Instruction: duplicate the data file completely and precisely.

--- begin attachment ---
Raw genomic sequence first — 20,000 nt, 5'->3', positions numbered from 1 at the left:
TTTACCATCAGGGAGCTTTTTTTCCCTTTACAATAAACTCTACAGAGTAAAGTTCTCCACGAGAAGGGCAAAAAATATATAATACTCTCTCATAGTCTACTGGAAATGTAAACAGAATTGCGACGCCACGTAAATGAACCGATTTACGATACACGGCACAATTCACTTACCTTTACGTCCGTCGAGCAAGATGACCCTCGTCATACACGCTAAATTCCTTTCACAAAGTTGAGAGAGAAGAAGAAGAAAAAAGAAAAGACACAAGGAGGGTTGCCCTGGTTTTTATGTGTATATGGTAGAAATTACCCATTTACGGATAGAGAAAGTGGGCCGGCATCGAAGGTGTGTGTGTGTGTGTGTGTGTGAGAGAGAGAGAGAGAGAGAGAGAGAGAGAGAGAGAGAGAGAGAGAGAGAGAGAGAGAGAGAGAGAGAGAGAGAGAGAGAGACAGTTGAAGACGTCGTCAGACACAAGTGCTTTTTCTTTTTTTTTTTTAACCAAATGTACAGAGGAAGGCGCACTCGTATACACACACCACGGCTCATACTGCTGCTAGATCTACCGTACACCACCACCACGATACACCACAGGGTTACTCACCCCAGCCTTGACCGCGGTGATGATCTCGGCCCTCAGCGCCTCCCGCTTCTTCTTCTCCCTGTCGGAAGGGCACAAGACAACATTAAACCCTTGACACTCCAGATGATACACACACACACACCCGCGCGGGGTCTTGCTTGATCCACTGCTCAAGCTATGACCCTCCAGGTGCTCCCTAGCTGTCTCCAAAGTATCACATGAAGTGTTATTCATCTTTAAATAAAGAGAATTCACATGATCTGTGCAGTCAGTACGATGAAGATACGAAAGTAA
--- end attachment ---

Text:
Raw genomic sequence first — 20,000 nt, 5'->3', positions numbered from 1 at the left:
TTTACCATCAGGGAGCTTTTTTTCCCTTTACAATAAACTCTACAGAGTAAAGTTCTCCACGAGAAGGGCAAAAAATATATAATACTCTCTCATAGTCTACTGGAAATGTAAACAGAATTGCGACGCCACGTAAATGAACCGATTTACGATACACGGCACAATTCACTTACCTTTACGTCCGTCGAGCAAGATGACCCTCGTCATACACGCTAAATTCCTTTCACAAAGTTGAGAGAGAAGAAGAAGAAAAAAGAAAAGACACAAGGAGGGTTGCCCTGGTTTTTATGTGTATATGGTAGAAATTACCCATTTACGGATAGAGAAAGTGGGCCGGCATCGAAGGTGTGTGTGTGTGTGTGTGTGTGAGAGAGAGAGAGAGAGAGAGAGAGAGAGAGAGAGAGAGAGAGAGAGAGAGAGAGAGAGAGAGAGAGAGAGAGAGAGAGAGACAGTTGAAGACGTCGTCAGACACAAGTGCTTTTTCTTTTTTTTTTTTAACCAAATGTACAGAGGAAGGCGCACTCGTATACACACACCACGGCTCATACTGCTGCTAGATCTACCGTACACCACCACCACGATACACCACAGGGTTACTCACCCCAGCCTTGACCGCGGTGATGATCTCGGCCCTCAGCGCCTCCCGCTTCTTCTTCTCCCTGTCGGAAGGGCACAAGACAACATTAAACCCTTGACACTCCAGATGATACACACACACACACCCGCGCGGGGTCTTGCTTGATCCACTGCTCAAGCTATGACCCTCCAGGTGCTCCCTAGCTGTCTCCAAAGTATCACATGAAGTGTTATTCATCTTTAAATAAAGAGAATTCACATGATCTGTGCAGTCAGTACGATGAAGATACGAAAGTAA